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Building an Interactive Prompt


Working with Selenium straight in code has its advantages. However, if you run into a complicated scenario to automate, it becomes challenging to work through it to completion.

The typical approach is to walk through the scenario manually and inspect its markup, identify the parts you want to interact with, write up the test script, run it, and watch it. If it passes, then pat yourself on the back. If it fails, make some tweaks and run it again -- repeating until it passes.

This is a real pain, and it's even more frustrating when debugging tests that fail intermittently.

A Solution

One way to simplify things, and make it easier for testers to transition from Selenium IDE, is to build an interactive prompt -- also known as a read-eval-print-loop (REPL).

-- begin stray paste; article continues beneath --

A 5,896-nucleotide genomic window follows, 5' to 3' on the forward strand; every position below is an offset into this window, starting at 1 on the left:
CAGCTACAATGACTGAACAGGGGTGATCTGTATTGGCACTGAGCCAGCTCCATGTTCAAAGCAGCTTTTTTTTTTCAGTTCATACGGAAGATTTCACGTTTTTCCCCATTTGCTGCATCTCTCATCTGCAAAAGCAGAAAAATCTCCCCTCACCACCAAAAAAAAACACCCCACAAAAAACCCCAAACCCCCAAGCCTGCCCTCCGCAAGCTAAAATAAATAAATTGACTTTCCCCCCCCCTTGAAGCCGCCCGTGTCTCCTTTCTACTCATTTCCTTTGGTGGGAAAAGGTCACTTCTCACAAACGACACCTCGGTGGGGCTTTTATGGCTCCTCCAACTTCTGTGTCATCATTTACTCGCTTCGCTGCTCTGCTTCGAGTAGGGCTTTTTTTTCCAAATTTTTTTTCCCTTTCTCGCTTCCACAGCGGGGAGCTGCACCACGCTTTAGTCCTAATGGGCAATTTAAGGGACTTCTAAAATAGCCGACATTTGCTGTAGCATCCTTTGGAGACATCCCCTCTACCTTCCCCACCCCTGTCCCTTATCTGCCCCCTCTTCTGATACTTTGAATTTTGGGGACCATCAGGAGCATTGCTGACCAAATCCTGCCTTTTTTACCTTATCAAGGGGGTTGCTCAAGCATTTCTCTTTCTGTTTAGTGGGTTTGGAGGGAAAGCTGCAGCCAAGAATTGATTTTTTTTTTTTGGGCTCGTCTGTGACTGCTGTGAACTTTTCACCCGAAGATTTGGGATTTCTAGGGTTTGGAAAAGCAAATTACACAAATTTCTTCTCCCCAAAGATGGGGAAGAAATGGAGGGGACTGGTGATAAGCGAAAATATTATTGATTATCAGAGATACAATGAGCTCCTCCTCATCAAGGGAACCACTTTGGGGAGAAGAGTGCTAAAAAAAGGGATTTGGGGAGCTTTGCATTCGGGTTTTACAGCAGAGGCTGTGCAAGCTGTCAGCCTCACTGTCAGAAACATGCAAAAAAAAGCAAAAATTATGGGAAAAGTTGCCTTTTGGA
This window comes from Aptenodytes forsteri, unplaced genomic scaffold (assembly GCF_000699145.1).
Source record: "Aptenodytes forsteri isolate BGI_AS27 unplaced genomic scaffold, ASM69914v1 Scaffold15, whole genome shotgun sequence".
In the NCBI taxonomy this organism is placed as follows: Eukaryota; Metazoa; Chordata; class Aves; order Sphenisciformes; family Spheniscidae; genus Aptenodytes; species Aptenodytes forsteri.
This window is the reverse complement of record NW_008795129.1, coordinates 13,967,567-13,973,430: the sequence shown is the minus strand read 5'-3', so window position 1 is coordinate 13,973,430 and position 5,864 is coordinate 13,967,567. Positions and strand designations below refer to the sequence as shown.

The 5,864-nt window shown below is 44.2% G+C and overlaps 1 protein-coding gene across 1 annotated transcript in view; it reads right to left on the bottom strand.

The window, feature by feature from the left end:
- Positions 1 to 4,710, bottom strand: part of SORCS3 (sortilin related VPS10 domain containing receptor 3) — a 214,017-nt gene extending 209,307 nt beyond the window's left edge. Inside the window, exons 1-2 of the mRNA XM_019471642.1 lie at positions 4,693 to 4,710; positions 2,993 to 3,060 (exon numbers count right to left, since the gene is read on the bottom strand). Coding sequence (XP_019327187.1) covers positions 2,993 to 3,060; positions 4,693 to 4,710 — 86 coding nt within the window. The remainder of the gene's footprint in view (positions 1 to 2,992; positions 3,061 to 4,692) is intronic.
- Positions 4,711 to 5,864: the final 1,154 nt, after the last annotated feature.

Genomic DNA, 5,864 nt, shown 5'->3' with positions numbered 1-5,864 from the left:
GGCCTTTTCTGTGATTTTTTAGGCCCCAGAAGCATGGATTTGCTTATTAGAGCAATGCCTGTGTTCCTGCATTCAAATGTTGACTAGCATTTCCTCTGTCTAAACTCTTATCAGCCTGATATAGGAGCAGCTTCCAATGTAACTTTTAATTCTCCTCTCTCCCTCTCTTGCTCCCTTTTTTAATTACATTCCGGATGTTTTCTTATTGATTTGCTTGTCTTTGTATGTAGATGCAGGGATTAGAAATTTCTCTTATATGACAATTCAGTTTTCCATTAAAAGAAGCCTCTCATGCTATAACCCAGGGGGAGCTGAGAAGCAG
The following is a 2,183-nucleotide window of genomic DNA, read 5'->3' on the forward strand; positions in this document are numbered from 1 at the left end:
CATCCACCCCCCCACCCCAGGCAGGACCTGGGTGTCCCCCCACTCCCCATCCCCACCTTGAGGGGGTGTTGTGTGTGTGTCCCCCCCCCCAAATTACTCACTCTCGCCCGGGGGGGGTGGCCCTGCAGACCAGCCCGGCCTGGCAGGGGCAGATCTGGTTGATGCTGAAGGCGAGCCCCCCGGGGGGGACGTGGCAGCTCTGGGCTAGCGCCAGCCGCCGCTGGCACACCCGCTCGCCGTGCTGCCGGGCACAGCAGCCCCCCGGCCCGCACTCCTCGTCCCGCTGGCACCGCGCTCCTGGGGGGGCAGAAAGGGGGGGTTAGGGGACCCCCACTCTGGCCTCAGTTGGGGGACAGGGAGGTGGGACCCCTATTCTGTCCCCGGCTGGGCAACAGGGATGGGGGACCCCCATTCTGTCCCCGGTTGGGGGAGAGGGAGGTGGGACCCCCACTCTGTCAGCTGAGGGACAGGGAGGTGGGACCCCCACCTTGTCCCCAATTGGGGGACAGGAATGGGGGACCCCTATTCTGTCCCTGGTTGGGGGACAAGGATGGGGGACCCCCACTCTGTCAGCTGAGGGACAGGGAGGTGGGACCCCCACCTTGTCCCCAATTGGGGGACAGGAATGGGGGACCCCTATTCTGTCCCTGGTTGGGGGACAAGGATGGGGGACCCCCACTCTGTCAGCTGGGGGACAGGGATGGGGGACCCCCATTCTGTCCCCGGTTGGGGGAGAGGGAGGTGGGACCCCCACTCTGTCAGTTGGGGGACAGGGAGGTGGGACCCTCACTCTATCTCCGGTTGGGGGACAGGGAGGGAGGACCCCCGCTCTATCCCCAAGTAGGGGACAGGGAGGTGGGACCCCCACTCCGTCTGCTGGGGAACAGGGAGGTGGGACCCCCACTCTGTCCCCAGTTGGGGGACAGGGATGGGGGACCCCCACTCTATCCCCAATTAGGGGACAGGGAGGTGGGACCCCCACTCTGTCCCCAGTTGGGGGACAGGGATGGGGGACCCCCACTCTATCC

Upon loading the prompt it will launch a browser and accept Selenium commands just the same as they are written in test code. And if a command is issued that errors (or that it doesn't recognize) the prompt will provide that information and continue to function.

This will enable us to continue through specific Selenium actions and locators to verify that they work before putting them into test code.

About The Author

Dave Haeffner is the original writer of Elemental Selenium -- a free, once weekly Selenium tip newsletter that's read by thousands of testing professionals. He also created and maintains the-internet (an open-source web app that's perfect for writing automated tests against).

Dave has helped numerous companies successfully implement automated acceptance testing; including The Motley Fool, ManTech International, Sittercity, and Animoto. He is also an active member of the Selenium project and has spoken at numerous conferences and meetups around the world about automated acceptance testing.

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